Gov. Gretchen Whitmer has announced the creation of a statewide office that will coordinate efforts to make high speed internet service more accessible and affordable in Michigan.
Part of the Michigan Department of Labor and Economic Opportunity, the Michigan High-Speed Internet Office is responsible for “convening and coordinating departments and agencies in the advancement, implementation, and funding of the state’s current and future efforts to ensure that every home and business in Michigan can access high-speed internet services that meet their needs,” according to Whitmer’s executive order.
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A dedicated state office on high speed internet access “will help ensure these efforts are as coordinated, focused, and effective as possible,” the executive order states.
Whitmer said today that high speed, reliable and affordable internet access has become a necessity for education, businesses and individuals amid the rise of remote work and instruction and telemedicine during the COVID-19 pandemic.
“COVID-19 has only confirmed how the lack of high-speed internet access can cause too many Michiganders to struggle in their ability to engage in online learning, to use telemedicine to seek needed health care, to search for a new job or to take advantage of all the online resources,” Whitmer said in a statement. “A fully connected Michigan is essential for our state to reach its economic potential in the 21st century global economy.”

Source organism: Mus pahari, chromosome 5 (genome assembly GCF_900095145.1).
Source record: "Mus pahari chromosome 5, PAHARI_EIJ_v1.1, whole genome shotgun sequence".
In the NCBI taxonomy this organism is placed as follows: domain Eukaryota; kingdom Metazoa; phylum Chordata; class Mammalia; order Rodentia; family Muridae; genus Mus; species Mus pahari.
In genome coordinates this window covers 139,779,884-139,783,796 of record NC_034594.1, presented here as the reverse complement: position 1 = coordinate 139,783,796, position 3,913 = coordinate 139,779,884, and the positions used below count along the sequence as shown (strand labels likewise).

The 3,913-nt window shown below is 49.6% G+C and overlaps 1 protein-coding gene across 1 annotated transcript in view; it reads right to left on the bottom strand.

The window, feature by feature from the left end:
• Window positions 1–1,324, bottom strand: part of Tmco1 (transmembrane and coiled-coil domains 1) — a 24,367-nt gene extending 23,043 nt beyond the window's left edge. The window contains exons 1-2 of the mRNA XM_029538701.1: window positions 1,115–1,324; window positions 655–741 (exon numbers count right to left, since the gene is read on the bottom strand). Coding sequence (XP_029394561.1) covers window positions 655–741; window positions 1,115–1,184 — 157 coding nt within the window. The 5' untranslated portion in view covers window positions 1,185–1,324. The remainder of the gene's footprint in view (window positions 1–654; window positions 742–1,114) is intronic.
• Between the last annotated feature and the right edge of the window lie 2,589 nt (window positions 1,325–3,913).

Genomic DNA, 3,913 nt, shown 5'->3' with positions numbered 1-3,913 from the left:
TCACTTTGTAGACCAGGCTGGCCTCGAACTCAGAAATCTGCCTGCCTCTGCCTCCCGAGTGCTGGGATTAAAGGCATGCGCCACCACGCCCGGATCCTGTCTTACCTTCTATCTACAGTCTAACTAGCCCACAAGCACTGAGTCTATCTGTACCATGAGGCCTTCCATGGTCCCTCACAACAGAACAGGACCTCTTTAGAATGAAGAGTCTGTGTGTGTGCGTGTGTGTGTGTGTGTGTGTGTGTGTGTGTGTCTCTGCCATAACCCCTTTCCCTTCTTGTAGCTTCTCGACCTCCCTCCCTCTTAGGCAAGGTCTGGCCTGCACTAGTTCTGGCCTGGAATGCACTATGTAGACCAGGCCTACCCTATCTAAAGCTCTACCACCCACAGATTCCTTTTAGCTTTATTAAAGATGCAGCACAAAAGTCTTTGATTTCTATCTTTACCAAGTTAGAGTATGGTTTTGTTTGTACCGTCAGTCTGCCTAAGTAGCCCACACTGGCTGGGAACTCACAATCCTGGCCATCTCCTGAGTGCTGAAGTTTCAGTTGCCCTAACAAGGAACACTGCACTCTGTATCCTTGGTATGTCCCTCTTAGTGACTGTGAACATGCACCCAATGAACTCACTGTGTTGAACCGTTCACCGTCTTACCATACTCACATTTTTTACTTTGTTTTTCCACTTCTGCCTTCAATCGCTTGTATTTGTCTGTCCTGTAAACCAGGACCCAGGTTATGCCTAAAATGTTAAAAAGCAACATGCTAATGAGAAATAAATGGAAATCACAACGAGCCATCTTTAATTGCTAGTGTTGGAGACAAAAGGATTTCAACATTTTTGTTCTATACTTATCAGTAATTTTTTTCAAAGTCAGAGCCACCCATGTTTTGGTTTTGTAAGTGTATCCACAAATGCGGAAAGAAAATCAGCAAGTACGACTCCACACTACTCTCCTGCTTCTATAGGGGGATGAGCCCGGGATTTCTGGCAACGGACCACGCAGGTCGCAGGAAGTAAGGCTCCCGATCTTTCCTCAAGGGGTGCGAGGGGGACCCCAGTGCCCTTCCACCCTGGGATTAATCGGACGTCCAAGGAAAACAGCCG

The governor’s office estimates that bridging the so-called digital divide represents a $2.5 billion potential economic benefit for the state.
An estimated 865,000 households in Michigan lack high speed internet access because of the cost for service or buying a needed device, or other barriers such as a lack of skills, Whitmer said.
“We must work to bridge this divide and ensure that every home and business in Michigan can access high-speed internet services that meet their needs,” the executive order states. “Achieving this goal requires a multi-faceted approach, including developing the necessary infrastructure to bring service to each home and business in our state, assisting those who otherwise could not afford service, and ensuring that resources to increase digital literacy are available to all.”
Led by a “chief connectivity officer,” the Michigan High-Speed Internet Office will lead development of a state strategy and coordinate funding and implementation.
“Having this single point of contact will help to create a more digitally equitable state and ensure every Michigander has what they need to succeed in a digital economy,” said Eric Fredrick, vice president for community affairs for Connected Nation Michigan, an organization that advocates for greater broadband internet access.
In October 2020, Whitmer formed the Connecting Michigan Taskforce, a work group of state agencies that sought to coordinate the efforts on high-speed internet access. The group codified the Connecting Michigan Communities grant program that has since awarded $12.7 million in state grants to connect 12,200 homes and businesses to high speed internet access. The state will award additional grants later this month.